It’s huge news for Azure, and lithium in general, pushing AZS up by around 17% so far today.



Things were less than rosy again on Wall Street overnight, leaving the S&P 500 down 0.25%, the Dow 0.19% lower and the Nasdaq falling by 0.1% as traders combed through earnings reports from tech titans.

Earlybird Eddy reports that Apple fell 0.73% after missing slightly on iPhone sales for the quarter, while Block Inc dropped 6% after the bell despite beating analyst expectations on revenue.

There was better news for Amazon, though, when it surged 8% post-market after delivering strong profit for the quarter as ecommerce sales grew strongly.

And Atlassian rocketed higher by 22% after the bell as the software firm far exceeded analysts’ forecasts on cloud-based products sales to small businesses.

In broader economic news, the US jobs market remained resilient, with weekly jobless claims increasing by just 6,000 to 227,000. Productivity also surged at a 3.7% rate in the second quarter.

Over the Atlantic, the Bank of England raised its key interest rate by 25bp to 5.25%, a 15-year high, as protests took place outside the BoE building in London.

In Japan, the Nikkei is up 0.12% this morning, mostly (I think…) because investors have finally come to terms with what many experts are calling the “peak of Japanese music”.



It’s a song called Graduation, by a band called Super Beavers, which serves as the theme song to a recent film release Tokyo Revengers 2: Bloody Halloween – Destiny, a live-action adaptation of a popular manga and featuring the musical stylings of band members Kenta Uesugi on bass, vocalist Ryuta Shibuya, guitarist Ryota Yanagisawa and drummer Hiroaki “34 years old” Fujiwara.

The song is A) an absolute banger, and B) the most Japanese thing I’ve seen in a while – which means a lot because I’ve seen a lot of Japanese things.

(Get your mind out of the gutter).

In China, Shanghai markets are up 0.94% because everyone’s stopped talking about missing former foreign minister Qin Gang, while in Hong Kong the Hang Seng has climbed 1.9% in early trade.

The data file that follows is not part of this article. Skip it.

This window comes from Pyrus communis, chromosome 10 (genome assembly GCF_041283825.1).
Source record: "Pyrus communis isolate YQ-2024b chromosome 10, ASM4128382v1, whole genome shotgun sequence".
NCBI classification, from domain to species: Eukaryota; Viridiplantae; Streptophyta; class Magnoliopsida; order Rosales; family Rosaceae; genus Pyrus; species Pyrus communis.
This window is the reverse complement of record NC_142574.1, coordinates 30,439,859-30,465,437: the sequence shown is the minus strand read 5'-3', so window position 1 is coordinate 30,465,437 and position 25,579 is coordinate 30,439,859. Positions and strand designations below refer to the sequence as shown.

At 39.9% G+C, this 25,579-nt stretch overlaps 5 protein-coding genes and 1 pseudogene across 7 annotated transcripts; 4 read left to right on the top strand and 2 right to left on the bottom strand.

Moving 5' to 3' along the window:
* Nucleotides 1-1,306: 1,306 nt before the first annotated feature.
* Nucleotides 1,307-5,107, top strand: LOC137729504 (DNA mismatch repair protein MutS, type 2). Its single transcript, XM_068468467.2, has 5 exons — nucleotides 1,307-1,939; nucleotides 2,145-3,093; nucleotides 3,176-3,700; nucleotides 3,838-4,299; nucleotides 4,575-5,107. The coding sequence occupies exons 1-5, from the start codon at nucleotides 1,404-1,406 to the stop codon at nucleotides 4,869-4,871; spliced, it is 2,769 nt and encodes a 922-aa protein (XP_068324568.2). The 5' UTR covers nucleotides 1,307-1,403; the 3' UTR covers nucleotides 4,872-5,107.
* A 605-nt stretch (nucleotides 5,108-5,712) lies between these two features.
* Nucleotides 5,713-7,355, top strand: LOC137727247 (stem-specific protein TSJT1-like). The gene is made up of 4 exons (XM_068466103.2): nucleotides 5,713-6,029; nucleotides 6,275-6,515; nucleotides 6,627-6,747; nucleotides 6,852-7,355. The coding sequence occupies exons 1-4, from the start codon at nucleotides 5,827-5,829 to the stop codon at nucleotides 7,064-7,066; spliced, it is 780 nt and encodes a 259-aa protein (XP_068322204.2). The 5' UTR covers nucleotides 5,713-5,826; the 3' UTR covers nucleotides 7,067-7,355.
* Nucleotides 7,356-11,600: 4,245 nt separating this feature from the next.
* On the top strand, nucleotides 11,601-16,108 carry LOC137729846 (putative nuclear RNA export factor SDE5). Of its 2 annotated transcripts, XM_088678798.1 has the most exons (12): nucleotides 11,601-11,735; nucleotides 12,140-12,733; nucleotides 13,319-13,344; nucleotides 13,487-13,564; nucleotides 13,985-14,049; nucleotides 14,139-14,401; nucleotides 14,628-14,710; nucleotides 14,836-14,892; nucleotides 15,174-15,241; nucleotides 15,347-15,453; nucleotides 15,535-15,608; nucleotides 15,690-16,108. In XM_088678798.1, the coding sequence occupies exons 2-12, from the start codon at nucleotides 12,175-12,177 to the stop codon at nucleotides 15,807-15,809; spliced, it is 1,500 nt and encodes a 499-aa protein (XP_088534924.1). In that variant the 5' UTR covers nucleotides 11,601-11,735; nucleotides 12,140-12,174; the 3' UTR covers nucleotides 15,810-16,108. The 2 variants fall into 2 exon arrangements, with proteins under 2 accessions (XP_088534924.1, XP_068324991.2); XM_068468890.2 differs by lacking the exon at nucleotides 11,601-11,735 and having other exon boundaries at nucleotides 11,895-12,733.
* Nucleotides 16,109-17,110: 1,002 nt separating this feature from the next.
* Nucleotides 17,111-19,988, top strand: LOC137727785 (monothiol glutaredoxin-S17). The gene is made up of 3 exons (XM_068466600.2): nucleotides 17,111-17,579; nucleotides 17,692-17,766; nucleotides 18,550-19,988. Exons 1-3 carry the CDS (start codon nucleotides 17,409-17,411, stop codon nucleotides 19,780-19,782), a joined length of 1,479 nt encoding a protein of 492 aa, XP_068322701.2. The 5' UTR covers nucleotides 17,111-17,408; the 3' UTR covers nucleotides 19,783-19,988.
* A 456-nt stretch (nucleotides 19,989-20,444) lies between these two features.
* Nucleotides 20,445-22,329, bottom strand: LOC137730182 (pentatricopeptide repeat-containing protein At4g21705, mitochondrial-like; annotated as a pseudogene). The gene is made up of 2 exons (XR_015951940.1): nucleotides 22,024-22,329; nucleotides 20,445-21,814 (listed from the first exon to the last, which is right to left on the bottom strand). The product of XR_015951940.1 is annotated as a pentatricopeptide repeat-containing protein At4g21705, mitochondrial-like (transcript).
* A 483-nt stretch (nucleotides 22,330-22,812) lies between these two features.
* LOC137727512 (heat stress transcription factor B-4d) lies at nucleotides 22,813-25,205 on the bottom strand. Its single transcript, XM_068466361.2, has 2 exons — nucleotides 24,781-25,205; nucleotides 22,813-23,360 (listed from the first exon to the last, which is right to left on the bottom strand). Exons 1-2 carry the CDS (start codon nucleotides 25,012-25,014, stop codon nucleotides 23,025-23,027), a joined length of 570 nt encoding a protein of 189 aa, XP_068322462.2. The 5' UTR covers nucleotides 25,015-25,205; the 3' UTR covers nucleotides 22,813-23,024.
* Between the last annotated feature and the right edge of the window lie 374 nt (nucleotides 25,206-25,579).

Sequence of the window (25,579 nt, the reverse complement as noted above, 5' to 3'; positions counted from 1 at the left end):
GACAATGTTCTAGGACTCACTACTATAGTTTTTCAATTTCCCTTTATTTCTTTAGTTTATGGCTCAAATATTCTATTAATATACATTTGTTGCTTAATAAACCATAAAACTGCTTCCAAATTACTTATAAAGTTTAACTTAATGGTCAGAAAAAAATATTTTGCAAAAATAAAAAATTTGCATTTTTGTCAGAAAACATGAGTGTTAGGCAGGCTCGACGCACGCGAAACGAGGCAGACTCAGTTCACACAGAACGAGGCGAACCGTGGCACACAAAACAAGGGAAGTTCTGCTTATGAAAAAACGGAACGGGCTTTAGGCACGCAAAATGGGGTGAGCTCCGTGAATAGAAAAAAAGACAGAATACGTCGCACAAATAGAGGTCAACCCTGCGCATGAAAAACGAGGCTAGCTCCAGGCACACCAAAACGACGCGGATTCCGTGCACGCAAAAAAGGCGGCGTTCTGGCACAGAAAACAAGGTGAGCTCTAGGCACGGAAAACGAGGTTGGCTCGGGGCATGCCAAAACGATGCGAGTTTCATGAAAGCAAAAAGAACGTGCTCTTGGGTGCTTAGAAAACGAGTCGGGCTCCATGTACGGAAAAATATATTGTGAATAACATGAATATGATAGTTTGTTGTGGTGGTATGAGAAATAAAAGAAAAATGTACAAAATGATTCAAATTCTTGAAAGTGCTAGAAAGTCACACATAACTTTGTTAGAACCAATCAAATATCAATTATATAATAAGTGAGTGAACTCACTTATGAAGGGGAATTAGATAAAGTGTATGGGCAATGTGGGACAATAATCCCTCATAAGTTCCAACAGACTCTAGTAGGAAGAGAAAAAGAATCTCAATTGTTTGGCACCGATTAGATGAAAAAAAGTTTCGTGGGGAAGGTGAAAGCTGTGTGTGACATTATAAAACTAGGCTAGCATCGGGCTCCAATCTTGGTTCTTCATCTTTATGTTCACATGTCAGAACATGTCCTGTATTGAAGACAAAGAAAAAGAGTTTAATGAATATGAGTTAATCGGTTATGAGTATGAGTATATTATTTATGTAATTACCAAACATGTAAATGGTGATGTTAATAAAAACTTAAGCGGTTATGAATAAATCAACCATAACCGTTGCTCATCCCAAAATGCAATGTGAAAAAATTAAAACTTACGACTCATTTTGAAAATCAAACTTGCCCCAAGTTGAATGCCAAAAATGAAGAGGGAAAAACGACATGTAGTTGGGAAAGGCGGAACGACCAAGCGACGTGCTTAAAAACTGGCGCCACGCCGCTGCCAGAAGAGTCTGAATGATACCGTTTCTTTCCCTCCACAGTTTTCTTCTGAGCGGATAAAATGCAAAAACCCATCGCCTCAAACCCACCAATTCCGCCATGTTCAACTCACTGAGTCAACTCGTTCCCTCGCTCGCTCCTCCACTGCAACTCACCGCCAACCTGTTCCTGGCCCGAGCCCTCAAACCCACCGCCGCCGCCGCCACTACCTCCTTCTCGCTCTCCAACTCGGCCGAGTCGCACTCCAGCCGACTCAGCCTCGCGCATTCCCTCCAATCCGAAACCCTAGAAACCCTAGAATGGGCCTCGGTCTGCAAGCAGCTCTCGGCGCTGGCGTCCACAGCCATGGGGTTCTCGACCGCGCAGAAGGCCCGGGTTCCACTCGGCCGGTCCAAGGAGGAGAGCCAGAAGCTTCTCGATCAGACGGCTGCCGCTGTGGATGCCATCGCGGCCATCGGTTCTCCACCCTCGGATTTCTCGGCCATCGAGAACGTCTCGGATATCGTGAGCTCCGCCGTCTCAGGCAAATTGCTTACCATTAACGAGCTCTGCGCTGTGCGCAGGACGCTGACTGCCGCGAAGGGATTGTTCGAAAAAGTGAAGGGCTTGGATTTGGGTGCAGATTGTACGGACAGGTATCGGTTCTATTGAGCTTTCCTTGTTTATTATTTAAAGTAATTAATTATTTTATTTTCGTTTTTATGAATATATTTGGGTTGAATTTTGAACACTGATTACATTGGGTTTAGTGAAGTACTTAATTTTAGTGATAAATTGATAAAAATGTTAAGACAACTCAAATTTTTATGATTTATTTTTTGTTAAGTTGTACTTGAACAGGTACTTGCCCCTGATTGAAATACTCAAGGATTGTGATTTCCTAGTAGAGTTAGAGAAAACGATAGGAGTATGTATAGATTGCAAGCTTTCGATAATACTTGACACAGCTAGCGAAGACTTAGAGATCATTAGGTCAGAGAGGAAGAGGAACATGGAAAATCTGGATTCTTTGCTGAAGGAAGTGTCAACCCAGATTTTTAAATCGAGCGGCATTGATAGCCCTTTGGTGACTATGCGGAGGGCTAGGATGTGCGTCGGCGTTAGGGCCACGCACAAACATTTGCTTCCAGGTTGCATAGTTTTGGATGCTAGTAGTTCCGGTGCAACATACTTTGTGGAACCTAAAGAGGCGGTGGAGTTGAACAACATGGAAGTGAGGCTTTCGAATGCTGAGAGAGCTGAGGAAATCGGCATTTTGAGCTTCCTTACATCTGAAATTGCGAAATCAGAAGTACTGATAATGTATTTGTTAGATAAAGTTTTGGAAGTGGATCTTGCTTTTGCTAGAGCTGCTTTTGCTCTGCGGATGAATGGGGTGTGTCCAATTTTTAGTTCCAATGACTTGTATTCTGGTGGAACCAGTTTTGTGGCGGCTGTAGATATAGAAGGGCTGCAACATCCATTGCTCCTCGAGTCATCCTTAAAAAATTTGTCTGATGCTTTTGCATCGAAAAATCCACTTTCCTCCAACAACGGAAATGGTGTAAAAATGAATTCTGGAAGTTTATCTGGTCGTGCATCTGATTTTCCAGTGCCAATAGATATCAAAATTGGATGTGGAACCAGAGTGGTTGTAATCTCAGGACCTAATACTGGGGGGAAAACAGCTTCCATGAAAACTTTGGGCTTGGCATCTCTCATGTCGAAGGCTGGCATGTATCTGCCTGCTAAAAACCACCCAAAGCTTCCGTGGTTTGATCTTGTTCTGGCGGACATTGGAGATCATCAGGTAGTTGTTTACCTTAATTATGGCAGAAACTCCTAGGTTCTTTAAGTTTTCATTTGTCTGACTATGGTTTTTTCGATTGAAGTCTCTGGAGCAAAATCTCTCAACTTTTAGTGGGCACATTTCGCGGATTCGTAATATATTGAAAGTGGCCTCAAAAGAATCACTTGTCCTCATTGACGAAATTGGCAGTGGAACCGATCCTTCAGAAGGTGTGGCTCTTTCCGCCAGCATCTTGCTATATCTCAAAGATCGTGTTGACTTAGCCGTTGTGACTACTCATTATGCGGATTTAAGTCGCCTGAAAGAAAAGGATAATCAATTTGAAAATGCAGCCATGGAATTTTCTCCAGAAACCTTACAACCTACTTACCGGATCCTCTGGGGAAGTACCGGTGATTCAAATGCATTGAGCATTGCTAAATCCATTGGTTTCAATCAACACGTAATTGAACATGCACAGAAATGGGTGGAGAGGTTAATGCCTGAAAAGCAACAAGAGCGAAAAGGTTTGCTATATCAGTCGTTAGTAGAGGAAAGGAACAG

Here are the best performing ASX small cap stocks for 04 August [intraday]:

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Leading the Small Caps today is Errawarra Resources (ASX:ERW), spiking 29.6% on news that the company’s second program of Ground EM surveys underway at Errabiddy graphite project are progressing well… which doesn’t really warrant a huge jump in price.

The more likely reason ERW’s flying today is because it’s also exploring for lithium at its own Andover West project, 10km along strike from the Azure hits reported this morning, which I’ve already mentioned above.

Errawarra is reporting that rock chip analysis results indicate geochemical affinity to LCT pegmatites at Andover West – hence investors are piling on this morning.

Meanwhile, Koonenberry Gold (ASX:KNB) is up 29% this morning as well, after announcing that the NSW Regulator has granted approval to commence drilling at the company’s Bellagio prospect in the state’s northwest.

KNB says that an aircore drilling program is scheduled to commence in August and has been designed to test multiple high grade gold assays from outcropping quartz veins, including the 39.4g/t gold and 22.5g/t gold rock chips previously reported, as well as a “robust” gold in soil anomaly with a maximum result of 33ppb Au.

Tech firm Identitii is up 26.6% on no news, swimming well against the tide of steep losses throughout that sector, while City Chic Collective (ASX:CCX) is up 25% this morning after revealing the sale of its Evans business and EMEA inventory.

The Evans brand (along with its IP and customer base) has been snapped up by AK Retail Holdings, for a cash total (after costs) of around $12 million, and the EMEA business, which I’m assuming for now stands for Europe, Middle East, and Africa, is set to be shuttered completely and treated as a discontinued business.



Here are the most-worst performing ASX small cap stocks for 02 August [intraday]: